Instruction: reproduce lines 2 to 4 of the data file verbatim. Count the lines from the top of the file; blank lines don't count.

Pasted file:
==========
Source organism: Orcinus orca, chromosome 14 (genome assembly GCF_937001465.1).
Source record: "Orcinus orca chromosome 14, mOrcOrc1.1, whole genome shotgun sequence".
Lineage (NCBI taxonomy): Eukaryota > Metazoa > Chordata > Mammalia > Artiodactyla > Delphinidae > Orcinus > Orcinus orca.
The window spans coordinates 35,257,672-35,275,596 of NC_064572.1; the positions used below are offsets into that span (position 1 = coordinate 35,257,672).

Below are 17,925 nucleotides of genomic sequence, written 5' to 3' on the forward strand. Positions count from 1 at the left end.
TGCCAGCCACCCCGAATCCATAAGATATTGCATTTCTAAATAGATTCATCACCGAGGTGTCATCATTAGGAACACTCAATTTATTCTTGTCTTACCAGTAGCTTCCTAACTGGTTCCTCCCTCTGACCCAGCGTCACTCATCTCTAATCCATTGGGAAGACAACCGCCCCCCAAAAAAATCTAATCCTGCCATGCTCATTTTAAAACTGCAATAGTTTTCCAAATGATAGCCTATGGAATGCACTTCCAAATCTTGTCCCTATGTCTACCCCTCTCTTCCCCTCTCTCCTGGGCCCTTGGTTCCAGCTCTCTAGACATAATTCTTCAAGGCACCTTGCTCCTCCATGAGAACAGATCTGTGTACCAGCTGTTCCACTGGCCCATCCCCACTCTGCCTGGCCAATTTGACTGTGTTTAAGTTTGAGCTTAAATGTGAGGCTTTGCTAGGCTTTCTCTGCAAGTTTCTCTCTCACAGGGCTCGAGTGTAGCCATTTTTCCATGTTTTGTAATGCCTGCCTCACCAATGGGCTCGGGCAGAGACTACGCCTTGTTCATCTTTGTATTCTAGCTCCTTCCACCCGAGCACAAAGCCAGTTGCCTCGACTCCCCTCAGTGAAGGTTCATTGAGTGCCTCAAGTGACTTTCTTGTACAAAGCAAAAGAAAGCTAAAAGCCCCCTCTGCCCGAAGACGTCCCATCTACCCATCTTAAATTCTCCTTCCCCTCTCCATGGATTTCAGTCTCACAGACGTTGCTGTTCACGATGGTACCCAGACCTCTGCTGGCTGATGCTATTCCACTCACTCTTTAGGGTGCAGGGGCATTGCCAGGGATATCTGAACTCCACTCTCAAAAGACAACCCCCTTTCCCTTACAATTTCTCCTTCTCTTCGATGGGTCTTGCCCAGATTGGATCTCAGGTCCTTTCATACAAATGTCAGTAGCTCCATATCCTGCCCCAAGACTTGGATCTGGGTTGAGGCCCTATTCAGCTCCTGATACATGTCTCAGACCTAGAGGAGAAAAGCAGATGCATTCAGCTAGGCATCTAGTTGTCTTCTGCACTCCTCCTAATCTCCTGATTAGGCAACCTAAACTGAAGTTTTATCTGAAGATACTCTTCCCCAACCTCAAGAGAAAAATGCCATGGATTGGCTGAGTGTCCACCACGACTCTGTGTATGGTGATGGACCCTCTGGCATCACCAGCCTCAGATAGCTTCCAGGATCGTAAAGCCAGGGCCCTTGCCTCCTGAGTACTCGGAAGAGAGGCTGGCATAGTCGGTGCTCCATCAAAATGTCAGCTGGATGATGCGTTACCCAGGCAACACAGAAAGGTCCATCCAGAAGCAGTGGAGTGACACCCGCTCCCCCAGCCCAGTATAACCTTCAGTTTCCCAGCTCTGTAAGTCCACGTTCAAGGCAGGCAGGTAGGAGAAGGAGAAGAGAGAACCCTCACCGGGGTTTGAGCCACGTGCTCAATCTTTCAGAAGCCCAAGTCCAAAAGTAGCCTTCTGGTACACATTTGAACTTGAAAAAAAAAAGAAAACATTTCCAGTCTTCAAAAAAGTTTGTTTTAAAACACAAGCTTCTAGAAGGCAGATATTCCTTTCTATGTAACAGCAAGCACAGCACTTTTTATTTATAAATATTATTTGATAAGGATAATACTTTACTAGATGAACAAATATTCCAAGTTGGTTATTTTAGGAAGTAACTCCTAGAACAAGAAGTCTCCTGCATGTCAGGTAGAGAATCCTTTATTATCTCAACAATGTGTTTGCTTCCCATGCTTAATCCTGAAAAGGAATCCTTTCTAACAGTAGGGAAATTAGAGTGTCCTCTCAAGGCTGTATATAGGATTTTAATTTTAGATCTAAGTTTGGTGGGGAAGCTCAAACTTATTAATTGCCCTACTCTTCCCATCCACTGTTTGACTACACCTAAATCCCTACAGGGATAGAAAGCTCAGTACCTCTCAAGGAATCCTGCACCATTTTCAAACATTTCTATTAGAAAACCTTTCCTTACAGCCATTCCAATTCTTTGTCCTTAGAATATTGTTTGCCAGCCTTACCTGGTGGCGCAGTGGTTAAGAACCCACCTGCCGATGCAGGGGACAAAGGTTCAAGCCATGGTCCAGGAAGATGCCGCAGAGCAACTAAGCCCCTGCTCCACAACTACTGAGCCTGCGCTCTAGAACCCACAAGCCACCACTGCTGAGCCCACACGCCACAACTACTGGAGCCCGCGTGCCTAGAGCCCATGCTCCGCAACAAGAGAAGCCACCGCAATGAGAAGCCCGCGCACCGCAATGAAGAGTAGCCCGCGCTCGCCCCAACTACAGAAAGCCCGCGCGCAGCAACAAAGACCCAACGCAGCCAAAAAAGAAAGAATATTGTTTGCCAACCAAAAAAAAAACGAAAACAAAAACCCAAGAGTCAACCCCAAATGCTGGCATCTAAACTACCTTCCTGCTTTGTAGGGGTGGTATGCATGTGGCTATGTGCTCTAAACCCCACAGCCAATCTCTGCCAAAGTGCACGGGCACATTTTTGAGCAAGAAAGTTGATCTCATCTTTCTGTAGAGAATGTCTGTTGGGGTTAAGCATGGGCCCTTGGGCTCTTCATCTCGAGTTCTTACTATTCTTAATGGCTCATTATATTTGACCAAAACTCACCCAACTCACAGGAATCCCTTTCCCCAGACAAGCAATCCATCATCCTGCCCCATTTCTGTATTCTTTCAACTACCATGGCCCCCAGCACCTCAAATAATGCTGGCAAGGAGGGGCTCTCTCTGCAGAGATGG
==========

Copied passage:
Source record: "Orcinus orca chromosome 14, mOrcOrc1.1, whole genome shotgun sequence".
Lineage (NCBI taxonomy): Eukaryota > Metazoa > Chordata > Mammalia > Artiodactyla > Delphinidae > Orcinus > Orcinus orca.
The window spans coordinates 35,257,672-35,275,596 of NC_064572.1; the positions used below are offsets into that span (position 1 = coordinate 35,257,672).